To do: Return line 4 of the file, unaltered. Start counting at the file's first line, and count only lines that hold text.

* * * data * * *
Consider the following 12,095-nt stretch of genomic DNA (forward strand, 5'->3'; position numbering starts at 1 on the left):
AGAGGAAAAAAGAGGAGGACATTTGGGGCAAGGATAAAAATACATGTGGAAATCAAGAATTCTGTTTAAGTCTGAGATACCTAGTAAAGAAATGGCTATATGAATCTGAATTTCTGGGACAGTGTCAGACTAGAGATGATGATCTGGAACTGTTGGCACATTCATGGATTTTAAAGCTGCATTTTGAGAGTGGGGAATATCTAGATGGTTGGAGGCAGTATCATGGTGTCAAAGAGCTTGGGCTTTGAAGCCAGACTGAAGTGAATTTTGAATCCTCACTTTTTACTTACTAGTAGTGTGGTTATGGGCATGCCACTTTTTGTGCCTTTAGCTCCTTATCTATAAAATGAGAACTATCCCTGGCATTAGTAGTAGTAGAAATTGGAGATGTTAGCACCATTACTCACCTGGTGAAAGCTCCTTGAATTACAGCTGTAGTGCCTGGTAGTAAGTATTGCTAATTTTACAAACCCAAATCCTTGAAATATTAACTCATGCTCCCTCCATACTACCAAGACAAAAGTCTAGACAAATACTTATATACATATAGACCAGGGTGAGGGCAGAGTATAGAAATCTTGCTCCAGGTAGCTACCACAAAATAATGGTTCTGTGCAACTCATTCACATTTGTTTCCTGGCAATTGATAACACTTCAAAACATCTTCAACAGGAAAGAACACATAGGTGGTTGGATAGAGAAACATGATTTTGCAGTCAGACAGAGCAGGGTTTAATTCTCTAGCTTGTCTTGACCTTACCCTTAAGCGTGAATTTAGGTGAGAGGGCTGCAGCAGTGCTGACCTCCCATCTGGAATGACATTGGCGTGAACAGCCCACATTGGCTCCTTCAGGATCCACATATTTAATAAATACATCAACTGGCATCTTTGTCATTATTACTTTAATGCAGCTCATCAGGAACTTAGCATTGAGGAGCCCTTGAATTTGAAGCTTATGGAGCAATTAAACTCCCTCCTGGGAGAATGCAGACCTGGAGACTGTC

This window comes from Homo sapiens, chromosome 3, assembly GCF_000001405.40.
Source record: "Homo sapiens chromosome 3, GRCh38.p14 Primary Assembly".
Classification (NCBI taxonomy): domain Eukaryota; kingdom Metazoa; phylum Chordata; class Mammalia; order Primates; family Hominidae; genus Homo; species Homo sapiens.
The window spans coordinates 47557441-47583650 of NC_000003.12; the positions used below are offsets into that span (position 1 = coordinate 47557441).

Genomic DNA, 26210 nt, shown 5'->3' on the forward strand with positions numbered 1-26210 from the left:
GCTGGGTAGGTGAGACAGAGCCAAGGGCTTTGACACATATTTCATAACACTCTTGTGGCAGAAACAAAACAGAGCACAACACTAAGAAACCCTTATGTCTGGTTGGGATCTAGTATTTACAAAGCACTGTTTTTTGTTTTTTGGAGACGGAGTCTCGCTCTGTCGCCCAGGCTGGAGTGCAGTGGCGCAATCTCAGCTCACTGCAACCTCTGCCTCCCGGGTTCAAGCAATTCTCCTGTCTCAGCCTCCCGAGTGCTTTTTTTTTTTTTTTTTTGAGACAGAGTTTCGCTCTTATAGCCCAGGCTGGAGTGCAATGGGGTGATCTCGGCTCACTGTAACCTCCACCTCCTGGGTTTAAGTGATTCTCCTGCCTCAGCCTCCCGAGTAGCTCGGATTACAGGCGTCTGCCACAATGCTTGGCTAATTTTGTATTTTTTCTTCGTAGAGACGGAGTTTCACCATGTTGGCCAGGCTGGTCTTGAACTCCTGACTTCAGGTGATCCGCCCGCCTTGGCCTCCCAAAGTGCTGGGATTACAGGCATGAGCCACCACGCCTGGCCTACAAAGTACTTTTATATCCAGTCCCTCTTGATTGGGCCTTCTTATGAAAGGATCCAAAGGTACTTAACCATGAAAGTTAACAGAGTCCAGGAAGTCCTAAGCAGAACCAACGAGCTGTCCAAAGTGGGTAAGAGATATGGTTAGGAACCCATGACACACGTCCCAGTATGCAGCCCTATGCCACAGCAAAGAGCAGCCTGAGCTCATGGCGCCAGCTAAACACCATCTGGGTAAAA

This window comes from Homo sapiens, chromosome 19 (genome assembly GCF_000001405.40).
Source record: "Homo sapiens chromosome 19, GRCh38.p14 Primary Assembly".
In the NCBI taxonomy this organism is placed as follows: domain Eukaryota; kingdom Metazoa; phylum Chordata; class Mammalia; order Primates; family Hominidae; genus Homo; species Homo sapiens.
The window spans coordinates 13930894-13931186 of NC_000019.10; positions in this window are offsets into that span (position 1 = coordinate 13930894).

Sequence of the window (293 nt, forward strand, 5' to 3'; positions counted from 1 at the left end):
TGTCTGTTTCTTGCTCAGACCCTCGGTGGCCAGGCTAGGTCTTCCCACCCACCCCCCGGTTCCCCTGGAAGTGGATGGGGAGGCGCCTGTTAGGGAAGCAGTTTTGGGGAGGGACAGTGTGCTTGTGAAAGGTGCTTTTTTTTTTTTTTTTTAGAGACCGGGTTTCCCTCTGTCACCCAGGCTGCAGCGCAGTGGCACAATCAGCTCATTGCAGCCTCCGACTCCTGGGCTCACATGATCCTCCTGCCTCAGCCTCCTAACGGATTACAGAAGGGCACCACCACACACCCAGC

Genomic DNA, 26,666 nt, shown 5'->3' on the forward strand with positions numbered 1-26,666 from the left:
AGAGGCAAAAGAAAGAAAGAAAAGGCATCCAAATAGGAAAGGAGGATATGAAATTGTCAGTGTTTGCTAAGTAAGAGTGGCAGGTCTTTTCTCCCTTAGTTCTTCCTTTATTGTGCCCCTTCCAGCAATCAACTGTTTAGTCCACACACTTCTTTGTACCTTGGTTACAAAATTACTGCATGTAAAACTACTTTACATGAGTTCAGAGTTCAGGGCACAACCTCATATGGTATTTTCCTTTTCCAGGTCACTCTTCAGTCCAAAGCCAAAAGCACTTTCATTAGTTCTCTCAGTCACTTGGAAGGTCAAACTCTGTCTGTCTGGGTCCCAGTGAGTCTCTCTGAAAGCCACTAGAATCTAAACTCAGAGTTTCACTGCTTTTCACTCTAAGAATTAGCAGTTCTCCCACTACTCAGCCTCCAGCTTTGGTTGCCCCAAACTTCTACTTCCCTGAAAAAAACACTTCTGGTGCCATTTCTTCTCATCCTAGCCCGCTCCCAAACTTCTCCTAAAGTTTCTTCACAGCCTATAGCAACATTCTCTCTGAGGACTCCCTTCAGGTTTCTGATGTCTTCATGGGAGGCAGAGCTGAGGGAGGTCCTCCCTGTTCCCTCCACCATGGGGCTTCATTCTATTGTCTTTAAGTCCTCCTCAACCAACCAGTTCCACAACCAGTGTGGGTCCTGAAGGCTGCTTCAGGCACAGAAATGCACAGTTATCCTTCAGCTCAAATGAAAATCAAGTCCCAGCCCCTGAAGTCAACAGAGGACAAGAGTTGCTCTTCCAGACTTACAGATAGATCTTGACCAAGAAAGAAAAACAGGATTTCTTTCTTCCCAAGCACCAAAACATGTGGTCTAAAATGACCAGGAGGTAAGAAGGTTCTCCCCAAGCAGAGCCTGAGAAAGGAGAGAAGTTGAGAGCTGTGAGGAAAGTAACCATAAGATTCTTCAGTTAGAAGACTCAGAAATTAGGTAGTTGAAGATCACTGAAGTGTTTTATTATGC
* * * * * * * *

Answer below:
Source record: "Homo sapiens chromosome 3, GRCh38.p14 Primary Assembly".